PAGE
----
- The 10th Annual Cornell Plant Breeding Symposium is coming up in April.
- The Anthropology and Conservation Virtual Conference is coming up in October.
- How much is a farm worth, environmentally speaking? Plant breeders and anthropologists invited to reply.
- How much is nature worth to quality of life?
- How much is the research of CGIAR worth?
- How much does a healthy diet cost?
- The oldest beer factor? Priceless?
- No buzz for bees: Media coverage of pollinator decline. Nobody cares. Unless it’s linked to climate change.
- Climate impacts associated with reduced diet diversity in children across nineteen countries. Something else that’s linked to climate change and too few care about.
- People are essential to linking biodiversity data. Seriously, get an ORCID ID.
- Why European biodiversity reporting is not reliable. It’s the free indicator choice in CBD reporting is what it is. Also, not enough attention to genetic diversity. Now, where have I heard that before?
- Reversing extinction trends: new uses of (old) herbarium specimens to accelerate conservation action on threatened species. Not just useful in generating new knowledge (including on genetic diversity), can also be used as seed sources and in public awareness.
- Ex Ante Assessment of Returns on Research Investments to Address the Impact of Fusarium Wilt Tropical Race 4 on Global Banana Production. Conventional breeding for resistance could lift almost a million people out of poverty. That would be quite the indicator.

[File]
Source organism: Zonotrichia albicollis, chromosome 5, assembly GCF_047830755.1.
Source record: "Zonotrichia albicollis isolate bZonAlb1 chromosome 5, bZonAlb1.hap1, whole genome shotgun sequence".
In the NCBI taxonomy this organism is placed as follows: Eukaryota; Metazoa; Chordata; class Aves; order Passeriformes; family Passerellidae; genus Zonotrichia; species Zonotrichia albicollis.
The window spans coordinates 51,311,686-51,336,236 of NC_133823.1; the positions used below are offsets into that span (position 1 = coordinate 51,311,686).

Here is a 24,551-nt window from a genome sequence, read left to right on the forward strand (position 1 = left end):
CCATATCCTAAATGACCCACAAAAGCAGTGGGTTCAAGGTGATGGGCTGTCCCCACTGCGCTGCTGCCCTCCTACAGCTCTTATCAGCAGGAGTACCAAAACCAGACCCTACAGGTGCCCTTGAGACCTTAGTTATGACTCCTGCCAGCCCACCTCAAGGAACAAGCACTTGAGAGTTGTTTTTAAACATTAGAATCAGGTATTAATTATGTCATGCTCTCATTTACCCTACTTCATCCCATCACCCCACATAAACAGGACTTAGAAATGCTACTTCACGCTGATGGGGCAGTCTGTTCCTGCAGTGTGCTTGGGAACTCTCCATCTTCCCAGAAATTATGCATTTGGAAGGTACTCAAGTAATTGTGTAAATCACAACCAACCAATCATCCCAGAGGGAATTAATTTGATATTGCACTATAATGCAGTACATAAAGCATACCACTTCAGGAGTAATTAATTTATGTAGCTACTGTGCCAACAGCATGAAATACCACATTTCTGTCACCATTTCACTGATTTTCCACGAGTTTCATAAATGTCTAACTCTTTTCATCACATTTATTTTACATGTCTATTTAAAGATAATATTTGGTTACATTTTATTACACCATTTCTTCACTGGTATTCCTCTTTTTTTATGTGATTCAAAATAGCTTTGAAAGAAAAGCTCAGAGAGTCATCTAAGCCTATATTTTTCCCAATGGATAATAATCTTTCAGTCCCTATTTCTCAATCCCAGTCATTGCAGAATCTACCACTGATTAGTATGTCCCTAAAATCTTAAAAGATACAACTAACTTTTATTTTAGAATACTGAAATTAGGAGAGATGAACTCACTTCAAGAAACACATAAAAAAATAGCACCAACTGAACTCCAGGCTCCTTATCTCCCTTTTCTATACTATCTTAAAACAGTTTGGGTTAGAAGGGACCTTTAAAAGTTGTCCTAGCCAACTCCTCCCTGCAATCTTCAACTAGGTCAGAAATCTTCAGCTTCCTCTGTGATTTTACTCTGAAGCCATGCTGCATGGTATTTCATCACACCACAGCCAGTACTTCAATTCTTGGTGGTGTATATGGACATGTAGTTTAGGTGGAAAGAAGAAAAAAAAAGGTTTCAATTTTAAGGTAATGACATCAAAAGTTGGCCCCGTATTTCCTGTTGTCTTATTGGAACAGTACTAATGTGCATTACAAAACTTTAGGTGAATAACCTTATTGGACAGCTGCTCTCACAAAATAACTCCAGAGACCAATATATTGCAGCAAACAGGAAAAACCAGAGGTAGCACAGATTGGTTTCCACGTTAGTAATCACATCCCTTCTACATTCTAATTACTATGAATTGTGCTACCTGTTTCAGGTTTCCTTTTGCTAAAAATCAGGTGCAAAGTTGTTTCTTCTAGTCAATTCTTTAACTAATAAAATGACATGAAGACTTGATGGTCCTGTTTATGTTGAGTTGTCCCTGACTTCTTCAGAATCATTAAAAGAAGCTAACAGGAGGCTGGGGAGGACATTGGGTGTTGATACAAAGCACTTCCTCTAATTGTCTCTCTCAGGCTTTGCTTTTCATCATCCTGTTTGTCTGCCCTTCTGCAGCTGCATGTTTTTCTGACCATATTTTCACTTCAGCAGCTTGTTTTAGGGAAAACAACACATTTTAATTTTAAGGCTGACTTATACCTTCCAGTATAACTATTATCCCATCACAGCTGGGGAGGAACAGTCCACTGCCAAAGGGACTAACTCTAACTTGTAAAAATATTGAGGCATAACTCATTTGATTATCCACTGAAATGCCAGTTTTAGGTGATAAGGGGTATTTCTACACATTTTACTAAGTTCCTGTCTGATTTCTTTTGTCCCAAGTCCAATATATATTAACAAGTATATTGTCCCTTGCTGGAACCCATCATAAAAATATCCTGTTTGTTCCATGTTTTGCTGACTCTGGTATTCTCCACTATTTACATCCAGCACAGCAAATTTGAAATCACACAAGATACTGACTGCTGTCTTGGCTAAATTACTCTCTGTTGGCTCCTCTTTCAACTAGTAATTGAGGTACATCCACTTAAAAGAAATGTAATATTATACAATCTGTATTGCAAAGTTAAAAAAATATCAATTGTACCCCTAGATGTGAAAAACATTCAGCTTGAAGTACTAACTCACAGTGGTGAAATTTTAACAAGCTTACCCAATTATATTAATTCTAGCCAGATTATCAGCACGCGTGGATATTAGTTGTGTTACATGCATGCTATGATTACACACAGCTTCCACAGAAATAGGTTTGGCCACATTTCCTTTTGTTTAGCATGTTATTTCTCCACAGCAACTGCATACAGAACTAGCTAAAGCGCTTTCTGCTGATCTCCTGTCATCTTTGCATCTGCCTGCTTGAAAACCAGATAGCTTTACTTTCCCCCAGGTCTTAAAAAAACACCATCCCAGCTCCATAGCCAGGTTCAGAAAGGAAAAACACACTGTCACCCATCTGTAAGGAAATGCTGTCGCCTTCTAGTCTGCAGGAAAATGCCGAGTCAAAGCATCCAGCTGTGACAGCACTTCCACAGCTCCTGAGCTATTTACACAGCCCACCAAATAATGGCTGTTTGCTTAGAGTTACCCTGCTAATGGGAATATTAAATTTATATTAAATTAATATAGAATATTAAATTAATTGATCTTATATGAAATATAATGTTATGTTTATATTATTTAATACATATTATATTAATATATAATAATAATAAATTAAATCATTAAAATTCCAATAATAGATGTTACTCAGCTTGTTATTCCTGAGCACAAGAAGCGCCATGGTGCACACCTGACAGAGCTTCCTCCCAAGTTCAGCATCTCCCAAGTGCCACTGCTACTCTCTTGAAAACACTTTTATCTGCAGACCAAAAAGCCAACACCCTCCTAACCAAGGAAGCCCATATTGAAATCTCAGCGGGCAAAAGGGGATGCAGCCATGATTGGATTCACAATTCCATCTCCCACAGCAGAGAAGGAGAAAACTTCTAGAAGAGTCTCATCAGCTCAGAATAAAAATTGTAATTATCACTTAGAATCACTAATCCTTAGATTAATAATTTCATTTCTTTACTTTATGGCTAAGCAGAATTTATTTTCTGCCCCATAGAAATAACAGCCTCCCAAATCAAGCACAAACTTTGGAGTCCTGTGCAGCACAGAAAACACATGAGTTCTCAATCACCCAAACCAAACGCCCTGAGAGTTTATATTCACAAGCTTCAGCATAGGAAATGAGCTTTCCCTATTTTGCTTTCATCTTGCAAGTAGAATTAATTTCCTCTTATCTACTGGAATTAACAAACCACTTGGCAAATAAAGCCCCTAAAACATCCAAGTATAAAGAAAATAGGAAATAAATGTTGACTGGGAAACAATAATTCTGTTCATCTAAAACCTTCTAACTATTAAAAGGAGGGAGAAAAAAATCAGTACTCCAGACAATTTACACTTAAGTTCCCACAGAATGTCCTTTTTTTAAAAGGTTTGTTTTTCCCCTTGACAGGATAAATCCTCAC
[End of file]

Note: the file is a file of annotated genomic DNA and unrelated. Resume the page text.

- Genomic resources in plant breeding for sustainable agriculture. Would help with the above.
- Can Niche Markets for Local Cacao Varieties Benefit Smallholders in Peru and Mexico? Maybe. Read it, it’s not that long.
- Quantifying and addressing the prevalence and bias of study designs in the environmental and social sciences. Everyone should use randomised designs and controlled observational designs with pre-intervention sampling. No, you did not just waste your time reading the above.
- Crop wild relatives of the United States require urgent conservation action. 60% of 600 native taxa need urgent help.
- Limits and constraints to crop domestication. Most of the world’s 2000 crops are not fully domesticated, for reasons such as trait architecture, lack of diversity in domestication traits, accumulation of genetic load and gene flow from the above. But something can be done about it.
Just catching up on a couple of useful resources.
The Genetics Composition working group [of the Group on Earth Observations’s Biodiversity Observation Network] aims to develop, test and improve approaches for assessing and interpreting genetic diversity.
You can join it here. And thus contribute to the Genetic diversity targets and indicators proposed for the CBD post-2020 Global Biodiversity Framework. About which you can read more on the work blog, as it happens. The working group seems to have some overlap with the Conservation Genetic Coalition, which came out with its formal “Statement on genetic diversity in CBD” just before Christmas.
Meanwhile, over at USDA, there are posters on crop diversity and genebanks in multiple languages.
Gotta wonder whether any of this will reach the policy-makers, but one can hope, can’t one?